CARBONDALE – Prepare to take a trip back in time and discover that not much changed between the family lifestyles of the mid-1920s and a century later when “Hay Fever” arrived on stage at the early McLeod Theater. December.
The four-day production, December 2-5, features students from Southern Illinois University Carbondale’s School of Theater and Dance within the College of Arts and Media. Performances will take place at 7:30 p.m., December 2-4, with a matinee at 2:00 p.m. on December 5.
Tickets are available online at the SIU ticket office, in person at McLeod Theater ticket office or Banterra Center ticket office, or by calling 618-453-6000 or 877-725-8547.
SIU is committed to protecting the community, so all participants must keep up with the current campus and state pandemic security protocols and wear masks in shared interior spaces.
A quiet weekend gone wrong
Written in 1924 by English playwright Noël Coward, the story centers on a hoped-for quiet weekend for novelist David Bliss and his wife, Judith, a retired actress. Drama, misunderstandings, moods and hilarity ensue as the couple’s children, Simon and Sorel, also arrive with guests.
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Directing Coward’s play “has been a rewarding journey and experience,” said C. Rion Towery, an MFA graduate candidate in directing. Bringing the fast-paced wacky comedy to life in a way that resonates with audiences young and old today has been a challenge, he said.
“In light of the past two years and what we have all been through due to a global pandemic and the political climate, my vision for ‘Hay fever’ is one of unity,” he said. . “Like the Bliss family, we all participate in games, whether it’s with our immediate family, our friends, those we want to be friends with, or all of the above. My vision is not to divide people, but to try to bring people together by revealing that we all play games. Now more than ever, I think we could all laugh and laugh the hard way. “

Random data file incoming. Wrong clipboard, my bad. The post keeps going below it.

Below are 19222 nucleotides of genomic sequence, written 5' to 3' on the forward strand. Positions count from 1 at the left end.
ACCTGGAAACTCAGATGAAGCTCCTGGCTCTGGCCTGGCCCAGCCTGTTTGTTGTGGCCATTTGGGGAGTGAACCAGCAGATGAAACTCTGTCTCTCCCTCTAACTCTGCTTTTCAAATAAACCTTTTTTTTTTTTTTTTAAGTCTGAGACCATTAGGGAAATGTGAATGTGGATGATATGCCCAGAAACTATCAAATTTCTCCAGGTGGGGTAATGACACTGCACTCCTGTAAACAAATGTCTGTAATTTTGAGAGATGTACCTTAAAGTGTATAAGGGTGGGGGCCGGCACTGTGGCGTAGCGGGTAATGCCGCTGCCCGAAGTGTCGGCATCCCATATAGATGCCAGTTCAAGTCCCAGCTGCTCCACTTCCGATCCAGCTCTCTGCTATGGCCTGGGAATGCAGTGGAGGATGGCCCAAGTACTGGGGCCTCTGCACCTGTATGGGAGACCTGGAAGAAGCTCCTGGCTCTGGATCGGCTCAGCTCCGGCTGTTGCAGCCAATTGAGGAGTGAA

Families that play together, stay together
The play “brings each of us to life on stage, to varying degrees, and it’s looking at our own life on stage that invites us, together, to laugh at ourselves,” Towery said.
The production is largely student-led, with the cast, crew, and designers being made up of graduate and undergraduate students. The set, costumes, props and almost everything the audience will see on stage were designed and built, in-house, by students of the theater and dance program, Towery said.
“It’s amazing to see what the students here at SIU are capable of, while also learning and developing in their areas of expertise,” Towery said. “I was fortunate to have an incredible team of young actors, designers and theater practitioners. It was an honor to collaborate with everyone involved in this production, and above all, to learn. Without the many hours of hard work, sweat and tears, shared both in the workshop and in rehearsal, this production would not be possible.